Expecting a member of a group to have certain characteristics without having actual information about that individual.


Bandwagon effect

 The tendency to do (or believe) things because many other people do (or believe) the same.  Related to groupthink and herd behavior.


Ambiguity effect

 The tendency to avoid options for which the probability of a favorable outcome is unknown.


Mere exposure effect

The tendency to express undue liking for things merely because of familiarity with them.


Illusory superiority

Overestimating one’s desirable qualities, and underestimating undesirable qualities, relative to other people.  (Also known as “Lake Wobegon effect”, “better –than-average effect”, or “superiority bias”.)


Curse of knowledge

 When better-informed people find it extremely difficult to think about problems from the perspective of lesser-informed people.


Belief bias

 An effect where someone’s evaluation of the logical strength of an argument is biased by the believability of the conclusion.


Choice-supportive bias

 The tendency to remember one’s choices as better than they actually were.


Clustering illusion

 The tendency to overestimate the importance of small runs, streaks, or clusters in large samples of random data (that is, see phantom patterns).


Congruence bias

 The tendency to test hypotheses exclusively through direct testing, instead of testing possible alternative hypotheses.


Hindsight bias

 Sometimes called the “I-knew it all along” effect, the tendency to see past events as being predictable at the time those events happened.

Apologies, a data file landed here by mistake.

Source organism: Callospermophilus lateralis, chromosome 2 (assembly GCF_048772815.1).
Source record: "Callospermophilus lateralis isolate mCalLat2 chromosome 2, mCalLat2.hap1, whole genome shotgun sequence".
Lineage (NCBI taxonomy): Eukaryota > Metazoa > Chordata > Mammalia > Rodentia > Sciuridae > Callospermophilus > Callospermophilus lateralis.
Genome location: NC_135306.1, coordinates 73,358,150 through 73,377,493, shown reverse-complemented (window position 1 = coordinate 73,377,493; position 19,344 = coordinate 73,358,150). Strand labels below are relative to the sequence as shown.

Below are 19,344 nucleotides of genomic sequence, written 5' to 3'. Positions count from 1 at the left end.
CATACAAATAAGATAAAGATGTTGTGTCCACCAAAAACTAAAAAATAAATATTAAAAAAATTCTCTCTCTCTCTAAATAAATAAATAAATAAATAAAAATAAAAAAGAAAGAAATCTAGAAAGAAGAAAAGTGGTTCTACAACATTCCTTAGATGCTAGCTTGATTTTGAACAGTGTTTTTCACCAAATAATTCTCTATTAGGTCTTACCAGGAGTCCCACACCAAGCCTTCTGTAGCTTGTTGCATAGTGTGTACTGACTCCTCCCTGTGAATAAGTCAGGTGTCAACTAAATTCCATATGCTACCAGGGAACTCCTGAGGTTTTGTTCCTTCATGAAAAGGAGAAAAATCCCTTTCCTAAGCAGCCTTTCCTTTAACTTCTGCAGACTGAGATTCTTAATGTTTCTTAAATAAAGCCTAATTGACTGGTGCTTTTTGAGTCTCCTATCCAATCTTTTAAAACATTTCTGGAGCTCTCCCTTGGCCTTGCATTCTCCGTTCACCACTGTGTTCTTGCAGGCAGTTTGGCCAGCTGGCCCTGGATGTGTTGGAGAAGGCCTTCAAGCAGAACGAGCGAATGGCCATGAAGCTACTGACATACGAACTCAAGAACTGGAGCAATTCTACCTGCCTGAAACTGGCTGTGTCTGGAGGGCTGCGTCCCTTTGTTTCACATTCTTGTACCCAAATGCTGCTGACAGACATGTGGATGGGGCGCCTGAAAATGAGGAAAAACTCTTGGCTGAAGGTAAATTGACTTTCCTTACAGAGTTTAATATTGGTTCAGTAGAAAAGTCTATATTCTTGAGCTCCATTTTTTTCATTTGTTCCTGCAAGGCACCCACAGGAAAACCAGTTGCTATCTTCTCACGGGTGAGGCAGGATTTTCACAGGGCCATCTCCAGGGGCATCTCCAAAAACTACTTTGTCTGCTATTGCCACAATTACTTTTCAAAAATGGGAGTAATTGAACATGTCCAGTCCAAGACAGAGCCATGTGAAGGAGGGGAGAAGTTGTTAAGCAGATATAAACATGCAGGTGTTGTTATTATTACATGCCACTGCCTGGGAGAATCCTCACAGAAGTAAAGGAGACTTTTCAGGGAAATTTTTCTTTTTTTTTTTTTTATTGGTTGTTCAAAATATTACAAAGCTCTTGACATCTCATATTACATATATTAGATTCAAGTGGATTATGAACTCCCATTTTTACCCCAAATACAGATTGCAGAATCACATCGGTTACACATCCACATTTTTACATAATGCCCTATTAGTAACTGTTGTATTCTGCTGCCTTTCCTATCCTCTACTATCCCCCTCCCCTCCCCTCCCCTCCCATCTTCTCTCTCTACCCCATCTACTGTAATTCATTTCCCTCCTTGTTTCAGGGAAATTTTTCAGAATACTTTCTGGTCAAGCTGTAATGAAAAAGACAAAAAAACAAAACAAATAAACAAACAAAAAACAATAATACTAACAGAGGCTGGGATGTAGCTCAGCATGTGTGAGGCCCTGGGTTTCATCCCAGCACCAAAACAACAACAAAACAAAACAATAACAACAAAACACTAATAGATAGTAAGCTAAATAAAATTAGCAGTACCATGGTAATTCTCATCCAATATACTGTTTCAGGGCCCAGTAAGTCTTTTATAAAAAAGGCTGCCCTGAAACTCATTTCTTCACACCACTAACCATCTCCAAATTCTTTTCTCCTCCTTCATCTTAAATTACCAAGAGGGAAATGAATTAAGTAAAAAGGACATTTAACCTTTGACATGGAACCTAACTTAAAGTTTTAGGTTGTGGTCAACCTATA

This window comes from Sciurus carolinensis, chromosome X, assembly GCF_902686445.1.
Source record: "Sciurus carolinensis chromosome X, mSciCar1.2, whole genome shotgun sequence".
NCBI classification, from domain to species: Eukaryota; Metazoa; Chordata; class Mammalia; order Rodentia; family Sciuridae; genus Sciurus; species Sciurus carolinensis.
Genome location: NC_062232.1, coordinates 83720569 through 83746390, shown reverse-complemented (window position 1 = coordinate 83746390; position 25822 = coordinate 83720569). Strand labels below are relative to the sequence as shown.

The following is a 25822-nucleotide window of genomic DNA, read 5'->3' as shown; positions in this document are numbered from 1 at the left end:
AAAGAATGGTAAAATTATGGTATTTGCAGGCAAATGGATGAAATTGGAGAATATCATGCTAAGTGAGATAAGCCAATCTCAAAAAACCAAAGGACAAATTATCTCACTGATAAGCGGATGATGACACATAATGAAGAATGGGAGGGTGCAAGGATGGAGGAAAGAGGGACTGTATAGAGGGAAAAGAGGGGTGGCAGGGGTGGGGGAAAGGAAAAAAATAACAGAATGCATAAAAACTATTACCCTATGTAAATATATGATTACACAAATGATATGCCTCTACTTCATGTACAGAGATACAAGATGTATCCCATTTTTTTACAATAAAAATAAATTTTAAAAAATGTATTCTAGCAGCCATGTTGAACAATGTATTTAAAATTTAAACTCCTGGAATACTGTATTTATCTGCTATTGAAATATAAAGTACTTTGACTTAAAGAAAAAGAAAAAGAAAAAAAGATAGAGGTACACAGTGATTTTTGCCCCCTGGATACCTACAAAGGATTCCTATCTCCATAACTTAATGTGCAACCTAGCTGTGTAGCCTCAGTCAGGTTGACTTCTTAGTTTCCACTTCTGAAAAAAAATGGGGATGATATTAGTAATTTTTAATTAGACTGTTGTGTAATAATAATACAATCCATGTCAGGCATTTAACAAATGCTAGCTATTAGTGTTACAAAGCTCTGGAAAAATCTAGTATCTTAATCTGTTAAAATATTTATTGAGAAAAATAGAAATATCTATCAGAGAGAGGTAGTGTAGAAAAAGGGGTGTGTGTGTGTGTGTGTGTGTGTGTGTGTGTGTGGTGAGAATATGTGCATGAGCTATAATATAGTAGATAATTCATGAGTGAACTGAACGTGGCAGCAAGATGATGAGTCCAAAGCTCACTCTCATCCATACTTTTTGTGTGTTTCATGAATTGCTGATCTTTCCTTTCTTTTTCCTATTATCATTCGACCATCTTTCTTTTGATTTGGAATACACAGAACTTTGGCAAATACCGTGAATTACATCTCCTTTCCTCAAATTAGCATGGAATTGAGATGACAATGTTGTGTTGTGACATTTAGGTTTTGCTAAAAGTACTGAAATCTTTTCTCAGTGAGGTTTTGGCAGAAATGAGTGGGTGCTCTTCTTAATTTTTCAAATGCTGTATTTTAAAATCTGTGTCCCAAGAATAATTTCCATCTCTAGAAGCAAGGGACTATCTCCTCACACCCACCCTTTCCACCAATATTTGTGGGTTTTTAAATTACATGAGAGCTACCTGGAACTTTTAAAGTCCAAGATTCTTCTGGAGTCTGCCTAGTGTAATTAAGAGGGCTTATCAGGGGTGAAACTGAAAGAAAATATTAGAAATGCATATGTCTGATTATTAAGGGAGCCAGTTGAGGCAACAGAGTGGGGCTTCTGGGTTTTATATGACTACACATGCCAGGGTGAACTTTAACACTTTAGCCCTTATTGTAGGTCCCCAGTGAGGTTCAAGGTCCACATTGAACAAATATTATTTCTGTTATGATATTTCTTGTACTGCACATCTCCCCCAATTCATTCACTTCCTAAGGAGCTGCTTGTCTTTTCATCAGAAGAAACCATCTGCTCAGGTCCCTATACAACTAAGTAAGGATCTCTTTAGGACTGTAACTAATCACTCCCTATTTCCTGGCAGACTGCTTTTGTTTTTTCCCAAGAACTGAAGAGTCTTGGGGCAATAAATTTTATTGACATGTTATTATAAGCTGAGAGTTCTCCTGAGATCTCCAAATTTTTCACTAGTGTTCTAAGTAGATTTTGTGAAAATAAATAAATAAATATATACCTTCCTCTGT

Irrational escalation or Escalation of commitment

The phenomenon where people justify increased investment in a decision, based on the cumulative prior investment, despite new evidence suggesting that the decision was probably wrong.  Also known as the sunk cost fallacy.


Moral luck

The tendency for people to ascribe greater or lesser moral standing based on the outcome of an event.


Identifiable victim effect

 The tendency to respond more strongly to a single identified person at risk than to a large group of people at risk.


Illusory correlation

Inaccurately perceiving a relationship between two unrelated events.


IKEA effect

 The tendency for people to place a disproportionately high value on objects that they partially assembled themselves, such as furniture from IKEA, regardless of the quality of the end product.


Ostrich effect

Ignoring an obvious (negative) situation.


Illusory truth effect

 A tendency to believe that a statement is true if it easier to process, or if it has been stated multiple, regardless of its actual veracity.  These are specific cases of truthiness.


Availability cascade

 A self-reinforcing process in which a collective belief gains more and more plausibility through its increasing repetition in public discourse ( or “repeat something long enough and it will become true”).


Insensitivity to sample size

The tendency to under-expect variation in small samples.


Normalcy bias

The refusal to plan for, or react to, a disaster which has never happened before.


Continued influence effect

The tendency to believe previously learned misinformation even after it has been corrected.  Misinformation can still influence inferences one generates after a correction has occurred.  Cf. Backfire effect